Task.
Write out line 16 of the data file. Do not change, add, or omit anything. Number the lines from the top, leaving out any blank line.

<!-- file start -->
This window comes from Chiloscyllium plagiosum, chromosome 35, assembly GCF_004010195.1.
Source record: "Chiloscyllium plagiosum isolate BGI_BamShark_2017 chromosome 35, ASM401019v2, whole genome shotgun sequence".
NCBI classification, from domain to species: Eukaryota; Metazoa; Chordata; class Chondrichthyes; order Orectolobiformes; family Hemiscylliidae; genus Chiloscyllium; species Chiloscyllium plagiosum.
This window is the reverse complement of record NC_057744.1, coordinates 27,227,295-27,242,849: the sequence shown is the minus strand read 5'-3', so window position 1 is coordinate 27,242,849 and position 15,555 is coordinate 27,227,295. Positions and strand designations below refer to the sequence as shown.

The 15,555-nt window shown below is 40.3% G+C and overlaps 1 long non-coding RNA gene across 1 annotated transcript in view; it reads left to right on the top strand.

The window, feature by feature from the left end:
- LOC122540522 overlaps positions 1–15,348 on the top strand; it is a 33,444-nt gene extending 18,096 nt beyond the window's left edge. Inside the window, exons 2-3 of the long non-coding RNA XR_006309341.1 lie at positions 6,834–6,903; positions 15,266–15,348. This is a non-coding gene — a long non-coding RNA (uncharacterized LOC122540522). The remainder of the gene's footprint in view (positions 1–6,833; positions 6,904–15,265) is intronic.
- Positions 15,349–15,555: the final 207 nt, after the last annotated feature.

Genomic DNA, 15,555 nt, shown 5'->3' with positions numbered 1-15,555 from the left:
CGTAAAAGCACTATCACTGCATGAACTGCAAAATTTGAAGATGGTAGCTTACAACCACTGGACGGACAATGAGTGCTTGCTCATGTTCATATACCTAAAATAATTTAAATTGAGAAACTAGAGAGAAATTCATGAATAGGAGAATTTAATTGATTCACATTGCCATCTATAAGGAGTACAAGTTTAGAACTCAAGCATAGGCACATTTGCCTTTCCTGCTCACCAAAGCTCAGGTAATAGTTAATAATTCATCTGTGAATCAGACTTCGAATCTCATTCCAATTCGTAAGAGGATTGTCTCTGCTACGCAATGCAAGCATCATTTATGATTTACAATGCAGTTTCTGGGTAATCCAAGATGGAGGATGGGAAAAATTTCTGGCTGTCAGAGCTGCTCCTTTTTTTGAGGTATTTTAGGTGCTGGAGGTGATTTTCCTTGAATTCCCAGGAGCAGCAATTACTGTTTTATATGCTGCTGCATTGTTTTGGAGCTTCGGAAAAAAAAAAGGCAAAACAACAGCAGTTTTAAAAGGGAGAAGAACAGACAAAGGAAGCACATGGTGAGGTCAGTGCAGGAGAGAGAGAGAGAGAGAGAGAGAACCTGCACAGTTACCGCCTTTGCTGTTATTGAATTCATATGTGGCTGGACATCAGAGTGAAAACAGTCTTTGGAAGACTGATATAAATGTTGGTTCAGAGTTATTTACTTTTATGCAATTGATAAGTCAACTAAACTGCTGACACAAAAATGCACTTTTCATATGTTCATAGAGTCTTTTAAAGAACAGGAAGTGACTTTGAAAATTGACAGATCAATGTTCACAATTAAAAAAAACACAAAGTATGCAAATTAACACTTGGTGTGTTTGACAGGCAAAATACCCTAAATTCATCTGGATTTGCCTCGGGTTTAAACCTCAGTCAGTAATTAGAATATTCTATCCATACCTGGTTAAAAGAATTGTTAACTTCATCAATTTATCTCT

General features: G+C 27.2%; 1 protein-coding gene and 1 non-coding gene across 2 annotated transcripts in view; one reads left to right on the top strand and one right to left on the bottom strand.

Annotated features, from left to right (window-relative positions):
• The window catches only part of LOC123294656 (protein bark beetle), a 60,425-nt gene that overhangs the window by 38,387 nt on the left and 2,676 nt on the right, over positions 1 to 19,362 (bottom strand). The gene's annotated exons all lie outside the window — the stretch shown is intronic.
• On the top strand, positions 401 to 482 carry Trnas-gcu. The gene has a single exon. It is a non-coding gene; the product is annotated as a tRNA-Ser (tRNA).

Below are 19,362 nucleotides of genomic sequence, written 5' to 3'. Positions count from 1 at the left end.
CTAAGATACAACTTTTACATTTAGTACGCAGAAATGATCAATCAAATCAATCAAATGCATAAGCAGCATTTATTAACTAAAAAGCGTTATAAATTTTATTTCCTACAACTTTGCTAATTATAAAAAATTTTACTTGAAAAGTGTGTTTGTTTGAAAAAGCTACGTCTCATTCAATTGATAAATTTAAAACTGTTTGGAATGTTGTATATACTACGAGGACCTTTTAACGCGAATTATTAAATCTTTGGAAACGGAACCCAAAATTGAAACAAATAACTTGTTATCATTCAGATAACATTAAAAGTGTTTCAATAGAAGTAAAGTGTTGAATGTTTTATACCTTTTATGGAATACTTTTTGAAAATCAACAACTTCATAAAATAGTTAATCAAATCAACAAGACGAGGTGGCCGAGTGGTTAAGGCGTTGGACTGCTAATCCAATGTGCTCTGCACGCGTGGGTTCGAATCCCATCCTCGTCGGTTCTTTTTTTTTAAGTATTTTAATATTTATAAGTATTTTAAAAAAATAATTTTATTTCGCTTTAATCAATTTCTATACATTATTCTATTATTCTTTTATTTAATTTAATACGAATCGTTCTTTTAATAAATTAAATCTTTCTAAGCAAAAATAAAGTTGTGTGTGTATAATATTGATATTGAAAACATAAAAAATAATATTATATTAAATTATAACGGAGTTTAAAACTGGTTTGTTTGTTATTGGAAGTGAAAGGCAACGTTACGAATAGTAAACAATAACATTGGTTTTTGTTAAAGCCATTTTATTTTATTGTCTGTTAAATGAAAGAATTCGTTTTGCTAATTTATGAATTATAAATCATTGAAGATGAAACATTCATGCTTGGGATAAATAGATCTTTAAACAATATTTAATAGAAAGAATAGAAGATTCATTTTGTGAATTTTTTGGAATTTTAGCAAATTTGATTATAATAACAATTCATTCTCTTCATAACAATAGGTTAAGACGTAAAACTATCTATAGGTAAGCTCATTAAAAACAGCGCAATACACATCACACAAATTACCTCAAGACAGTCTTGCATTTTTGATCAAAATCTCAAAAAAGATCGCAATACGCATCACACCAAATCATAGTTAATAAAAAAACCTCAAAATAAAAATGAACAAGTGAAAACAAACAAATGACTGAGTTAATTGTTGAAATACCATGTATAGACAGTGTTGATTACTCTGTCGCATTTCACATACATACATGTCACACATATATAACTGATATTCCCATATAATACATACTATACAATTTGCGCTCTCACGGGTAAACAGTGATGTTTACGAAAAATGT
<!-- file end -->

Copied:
CTAAGATACAACTTTTACATTTAGTACGCAGAAATGATCAATCAAATCAATCAAATGCATAAGCAGCATTTATTAACTAAAAAGCGTTATAAATTTTATTTCCTACAACTTTGCTAATTATAAAAAATTTTACTTGAAAAGTGTGTTTGTTTGAAAAAGCTACGTCTCATTCAATTGATAAATTTAAAACTGTTTGGAATGTTGTATATACTACGAGGACCTTTTAACGCGAATTATTAAATCTTTGGAAACGGAACCCAAAATTGAAACAAATAACTTGTTATCATTCAGATAACATTAAAAGTGTTTCAATAGAAGTAAAGTGTTGAATGTTTTATACCTTTTATGGAATACTTTTTGAAAATCAACAACTTCATAAAATAGTTAATCAAATCAACAAGACGAGGTGGCCGAGTGGTTAAGGCGTTGGACTGCTAATCCAATGTGCTCTGCACGCGTGGGTTCGAATCCCATCCTCGTCGGTTCTTTTTTTTTAAGTATTTTAATATTTATAAGTATTTTAAAAAAATAATTTTATTTCGCTTTAATCAATTTCTATACATTATTCTATTATTCTTTTATTTAATTTAATACGAATCGTTCTTTTAATAAATTAAATCTTTCTAAGCAAAAATAAAGTTGTGTGTGTATAATATTGATATTGAAAACATAAAAAATAATATTATATTAAATTATAACGGAGTTTAAAACTGGTTTGTTTGTTATTGGAAGTGAAAGGCAACGTTACGAATAGTAAACAATAACATTGGTTTTTGTTAAAGCCATTTTATTTTATTGTCTGTTAAATGAAAGAATTCGTTTTGCTAATTTATGAATTATAAATCATTGAAGATGAAACATTCATGCTTGGGATAAATAGATCTTTAAACAATATTTAATAGAAAGAATAGAAGATTCATTTTGTGAATTTTTTGGAATTTTAGCAAATTTGATTATAATAACAATTCATTCTCTTCATAACAATAGGTTAAGACGTAAAACTATCTATAGGTAAGCTCATTAAAAACAGCGCAATACACATCACACAAATTACCTCAAGACAGTCTTGCATTTTTGATCAAAATCTCAAAAAAGATCGCAATACGCATCACACCAAATCATAGTTAATAAAAAAACCTCAAAATAAAAATGAACAAGTGAAAACAAACAAATGACTGAGTTAATTGTTGAAATACCATGTATAGACAGTGTTGATTACTCTGTCGCATTTCACATACATACATGTCACACATATATAACTGATATTCCCATATAATACATACTATACAATTTGCGCTCTCACGGGTAAACAGTGATGTTTACGAAAAATGT